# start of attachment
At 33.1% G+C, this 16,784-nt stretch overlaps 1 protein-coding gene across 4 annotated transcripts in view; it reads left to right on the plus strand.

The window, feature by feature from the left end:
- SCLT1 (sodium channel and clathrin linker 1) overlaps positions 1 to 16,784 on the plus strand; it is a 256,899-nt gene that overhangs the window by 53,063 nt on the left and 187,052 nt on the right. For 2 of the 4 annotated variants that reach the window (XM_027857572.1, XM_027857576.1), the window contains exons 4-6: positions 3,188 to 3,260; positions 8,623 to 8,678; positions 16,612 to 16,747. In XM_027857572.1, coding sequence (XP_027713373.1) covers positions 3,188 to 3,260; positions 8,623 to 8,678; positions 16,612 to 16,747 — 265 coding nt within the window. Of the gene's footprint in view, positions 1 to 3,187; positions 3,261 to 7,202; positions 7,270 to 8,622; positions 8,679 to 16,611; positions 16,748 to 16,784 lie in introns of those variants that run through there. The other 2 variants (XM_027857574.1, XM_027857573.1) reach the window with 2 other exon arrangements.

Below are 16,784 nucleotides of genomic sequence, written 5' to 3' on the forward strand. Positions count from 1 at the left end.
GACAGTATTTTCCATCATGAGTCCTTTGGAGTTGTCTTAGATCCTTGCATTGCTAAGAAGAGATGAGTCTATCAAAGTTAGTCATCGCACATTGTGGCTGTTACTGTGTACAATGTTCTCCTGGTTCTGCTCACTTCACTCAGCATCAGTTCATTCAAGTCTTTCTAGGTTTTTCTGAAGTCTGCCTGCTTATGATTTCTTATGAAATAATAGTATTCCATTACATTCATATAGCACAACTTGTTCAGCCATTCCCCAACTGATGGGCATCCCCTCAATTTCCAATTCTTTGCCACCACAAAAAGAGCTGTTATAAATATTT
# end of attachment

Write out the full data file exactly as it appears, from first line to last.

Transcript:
At 33.1% G+C, this 16,784-nt stretch overlaps 1 protein-coding gene across 4 annotated transcripts in view; it reads left to right on the plus strand.

The window, feature by feature from the left end:
- SCLT1 (sodium channel and clathrin linker 1) overlaps positions 1 to 16,784 on the plus strand; it is a 256,899-nt gene that overhangs the window by 53,063 nt on the left and 187,052 nt on the right. For 2 of the 4 annotated variants that reach the window (XM_027857572.1, XM_027857576.1), the window contains exons 4-6: positions 3,188 to 3,260; positions 8,623 to 8,678; positions 16,612 to 16,747. In XM_027857572.1, coding sequence (XP_027713373.1) covers positions 3,188 to 3,260; positions 8,623 to 8,678; positions 16,612 to 16,747 — 265 coding nt within the window. Of the gene's footprint in view, positions 1 to 3,187; positions 3,261 to 7,202; positions 7,270 to 8,622; positions 8,679 to 16,611; positions 16,748 to 16,784 lie in introns of those variants that run through there. The other 2 variants (XM_027857574.1, XM_027857573.1) reach the window with 2 other exon arrangements.

Below are 16,784 nucleotides of genomic sequence, written 5' to 3' on the forward strand. Positions count from 1 at the left end.
GACAGTATTTTCCATCATGAGTCCTTTGGAGTTGTCTTAGATCCTTGCATTGCTAAGAAGAGATGAGTCTATCAAAGTTAGTCATCGCACATTGTGGCTGTTACTGTGTACAATGTTCTCCTGGTTCTGCTCACTTCACTCAGCATCAGTTCATTCAAGTCTTTCTAGGTTTTTCTGAAGTCTGCCTGCTTATGATTTCTTATGAAATAATAGTATTCCATTACATTCATATAGCACAACTTGTTCAGCCATTCCCCAACTGATGGGCATCCCCTCAATTTCCAATTCTTTGCCACCACAAAAAGAGCTGTTATAAATATTT